3. If the program awards a high school diploma upon program completion: The program should award a high school diploma upon program completion. There are programs out there that are designed to allow regular high school students to accelerate their studies but don’t award a diploma because the diploma is then awarded by the student’s local school district. This will not work for incarcerated students. Incarcerated students should only enroll in correspondence high school programs which actually award a high school diploma upon program completion.
Recommended High School Correspondence Programs for Prisoners
While there are several high school diploma completion programs to choose from in the correspondence study arena, we have put together what we feel to be the best programs available to prisoners. Note that if a student is visually disabled, that they should contact the Hadley School for the Blind since they are the only high school diploma program that we know of that offers courses in Braille. Here is our list of recommended programs:
American School is regionally accredited. You can pursue either a general high-school diploma or a college preparatory high-school diploma at very low tuition rates with a 10-day money-back guarantee and a number of payment plans ($59 to $99 down/$50 to $100 per month). Textbooks are included in the tuition. American School grants a full year’s credit if you’ve already earned a GED.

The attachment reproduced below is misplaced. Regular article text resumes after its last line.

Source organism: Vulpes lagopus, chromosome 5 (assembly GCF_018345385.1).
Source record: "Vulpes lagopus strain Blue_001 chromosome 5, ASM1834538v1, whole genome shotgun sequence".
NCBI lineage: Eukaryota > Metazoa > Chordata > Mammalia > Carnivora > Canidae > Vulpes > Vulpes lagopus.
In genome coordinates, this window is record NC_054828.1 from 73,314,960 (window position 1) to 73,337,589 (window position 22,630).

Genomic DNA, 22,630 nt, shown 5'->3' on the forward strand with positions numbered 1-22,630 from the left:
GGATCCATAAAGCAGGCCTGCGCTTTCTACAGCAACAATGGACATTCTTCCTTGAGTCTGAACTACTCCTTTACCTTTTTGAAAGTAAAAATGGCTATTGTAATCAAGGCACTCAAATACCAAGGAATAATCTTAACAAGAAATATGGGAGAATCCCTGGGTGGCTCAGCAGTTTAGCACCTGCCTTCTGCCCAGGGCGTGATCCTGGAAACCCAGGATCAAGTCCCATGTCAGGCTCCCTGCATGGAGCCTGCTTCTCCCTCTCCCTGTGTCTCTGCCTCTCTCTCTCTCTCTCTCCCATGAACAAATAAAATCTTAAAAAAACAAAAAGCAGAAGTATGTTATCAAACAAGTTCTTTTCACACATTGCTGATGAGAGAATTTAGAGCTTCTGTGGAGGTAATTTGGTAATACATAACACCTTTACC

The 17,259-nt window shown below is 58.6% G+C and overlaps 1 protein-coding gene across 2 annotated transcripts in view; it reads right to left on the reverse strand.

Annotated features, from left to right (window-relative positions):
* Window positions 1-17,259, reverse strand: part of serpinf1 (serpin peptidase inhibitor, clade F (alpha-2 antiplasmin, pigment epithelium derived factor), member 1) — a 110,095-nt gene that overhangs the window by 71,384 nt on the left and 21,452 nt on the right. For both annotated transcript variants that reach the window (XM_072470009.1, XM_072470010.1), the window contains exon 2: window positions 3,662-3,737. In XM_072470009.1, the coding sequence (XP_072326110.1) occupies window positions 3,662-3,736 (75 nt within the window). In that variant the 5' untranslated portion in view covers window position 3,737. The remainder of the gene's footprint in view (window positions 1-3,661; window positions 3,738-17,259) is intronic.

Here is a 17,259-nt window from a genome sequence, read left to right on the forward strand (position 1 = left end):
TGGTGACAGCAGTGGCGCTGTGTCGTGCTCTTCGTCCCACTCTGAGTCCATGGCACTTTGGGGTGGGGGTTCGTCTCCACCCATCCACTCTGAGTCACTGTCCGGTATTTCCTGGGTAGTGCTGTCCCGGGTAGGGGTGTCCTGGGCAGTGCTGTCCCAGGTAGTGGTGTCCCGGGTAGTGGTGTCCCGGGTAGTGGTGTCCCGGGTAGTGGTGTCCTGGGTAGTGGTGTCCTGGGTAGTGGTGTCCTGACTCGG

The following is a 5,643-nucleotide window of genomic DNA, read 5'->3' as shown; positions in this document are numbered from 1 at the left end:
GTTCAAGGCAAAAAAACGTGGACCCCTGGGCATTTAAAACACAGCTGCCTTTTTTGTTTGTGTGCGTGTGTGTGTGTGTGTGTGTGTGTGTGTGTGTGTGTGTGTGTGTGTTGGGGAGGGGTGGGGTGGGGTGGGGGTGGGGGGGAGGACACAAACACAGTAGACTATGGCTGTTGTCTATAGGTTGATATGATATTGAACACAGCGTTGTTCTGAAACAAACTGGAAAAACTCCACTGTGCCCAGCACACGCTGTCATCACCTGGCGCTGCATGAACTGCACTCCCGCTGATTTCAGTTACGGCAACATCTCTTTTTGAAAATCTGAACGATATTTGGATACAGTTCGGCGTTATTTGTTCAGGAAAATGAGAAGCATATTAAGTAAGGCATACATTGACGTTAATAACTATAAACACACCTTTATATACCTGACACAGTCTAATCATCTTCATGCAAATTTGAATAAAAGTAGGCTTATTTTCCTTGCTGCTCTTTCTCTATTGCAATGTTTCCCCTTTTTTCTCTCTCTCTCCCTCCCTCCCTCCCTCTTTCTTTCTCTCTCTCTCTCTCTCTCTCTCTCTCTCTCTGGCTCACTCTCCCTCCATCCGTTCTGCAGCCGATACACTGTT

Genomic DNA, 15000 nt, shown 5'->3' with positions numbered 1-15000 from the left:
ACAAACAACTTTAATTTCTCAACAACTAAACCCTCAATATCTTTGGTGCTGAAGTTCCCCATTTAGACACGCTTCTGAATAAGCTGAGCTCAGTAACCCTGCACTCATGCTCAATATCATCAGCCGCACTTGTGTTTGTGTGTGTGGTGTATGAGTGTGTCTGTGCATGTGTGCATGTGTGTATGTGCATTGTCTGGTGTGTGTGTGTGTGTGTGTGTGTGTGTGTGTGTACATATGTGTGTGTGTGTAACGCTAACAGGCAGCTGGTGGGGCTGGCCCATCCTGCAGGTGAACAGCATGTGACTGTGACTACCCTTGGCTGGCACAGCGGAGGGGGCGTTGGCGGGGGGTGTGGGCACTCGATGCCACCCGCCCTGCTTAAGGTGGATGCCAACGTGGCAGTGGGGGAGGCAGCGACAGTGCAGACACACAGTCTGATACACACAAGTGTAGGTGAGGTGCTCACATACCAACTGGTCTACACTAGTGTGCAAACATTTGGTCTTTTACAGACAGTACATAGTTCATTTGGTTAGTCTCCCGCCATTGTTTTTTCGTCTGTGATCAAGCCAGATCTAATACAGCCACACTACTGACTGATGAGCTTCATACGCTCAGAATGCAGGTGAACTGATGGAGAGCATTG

Brigham Young University is a fine regionally accredited school at both the undergraduate and high-school levels. They offer three four-year high-school programs. The standard and advanced programs prepare high-school-age students for college or the job market but they do not issue a diploma. The Adult Diploma Program for people 19 years of age or older who are United States citizens or permanent residents helps prepare for college or the job market. In addition to receiving an official transcript, students who complete the program receive a high-school diploma from the Provo (Utah) School District. Brigham Young offers dual-credit and advanced placement courses, and awards five credits (roughly equivalent to a full year of studies) if the prisoner-student already possesses a GED.
 Dual-credit courses are high-school courses that also award college credit. Frequently, schools that offer dual-credit courses are affiliated with colleges. As an example, the University of Indiana has both a high-school program and a college program. Some of their high-school courses fulfill both high-school credit obligations and general educational or elective credits for the college.